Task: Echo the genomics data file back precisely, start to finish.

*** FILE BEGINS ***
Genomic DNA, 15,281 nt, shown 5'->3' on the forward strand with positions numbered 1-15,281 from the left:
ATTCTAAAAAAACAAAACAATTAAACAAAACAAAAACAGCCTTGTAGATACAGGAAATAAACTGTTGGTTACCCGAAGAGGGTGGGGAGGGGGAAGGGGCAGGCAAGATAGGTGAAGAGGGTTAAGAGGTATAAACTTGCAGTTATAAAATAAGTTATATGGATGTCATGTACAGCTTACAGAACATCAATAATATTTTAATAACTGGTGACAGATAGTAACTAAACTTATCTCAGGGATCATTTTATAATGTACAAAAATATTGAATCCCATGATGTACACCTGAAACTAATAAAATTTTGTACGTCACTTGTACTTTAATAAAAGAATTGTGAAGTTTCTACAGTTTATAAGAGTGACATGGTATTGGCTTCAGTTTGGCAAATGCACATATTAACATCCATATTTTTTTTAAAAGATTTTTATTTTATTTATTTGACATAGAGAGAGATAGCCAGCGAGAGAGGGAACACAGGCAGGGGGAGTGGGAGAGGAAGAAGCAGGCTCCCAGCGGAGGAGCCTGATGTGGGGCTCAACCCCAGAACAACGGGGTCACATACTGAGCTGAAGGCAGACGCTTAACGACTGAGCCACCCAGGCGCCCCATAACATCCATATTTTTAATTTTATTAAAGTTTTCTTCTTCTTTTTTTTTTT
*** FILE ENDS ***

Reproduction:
Genomic DNA, 15,281 nt, shown 5'->3' on the forward strand with positions numbered 1-15,281 from the left:
ATTCTAAAAAAACAAAACAATTAAACAAAACAAAAACAGCCTTGTAGATACAGGAAATAAACTGTTGGTTACCCGAAGAGGGTGGGGAGGGGGAAGGGGCAGGCAAGATAGGTGAAGAGGGTTAAGAGGTATAAACTTGCAGTTATAAAATAAGTTATATGGATGTCATGTACAGCTTACAGAACATCAATAATATTTTAATAACTGGTGACAGATAGTAACTAAACTTATCTCAGGGATCATTTTATAATGTACAAAAATATTGAATCCCATGATGTACACCTGAAACTAATAAAATTTTGTACGTCACTTGTACTTTAATAAAAGAATTGTGAAGTTTCTACAGTTTATAAGAGTGACATGGTATTGGCTTCAGTTTGGCAAATGCACATATTAACATCCATATTTTTTTTAAAAGATTTTTATTTTATTTATTTGACATAGAGAGAGATAGCCAGCGAGAGAGGGAACACAGGCAGGGGGAGTGGGAGAGGAAGAAGCAGGCTCCCAGCGGAGGAGCCTGATGTGGGGCTCAACCCCAGAACAACGGGGTCACATACTGAGCTGAAGGCAGACGCTTAACGACTGAGCCACCCAGGCGCCCCATAACATCCATATTTTTAATTTTATTAAAGTTTTCTTCTTCTTTTTTTTTTT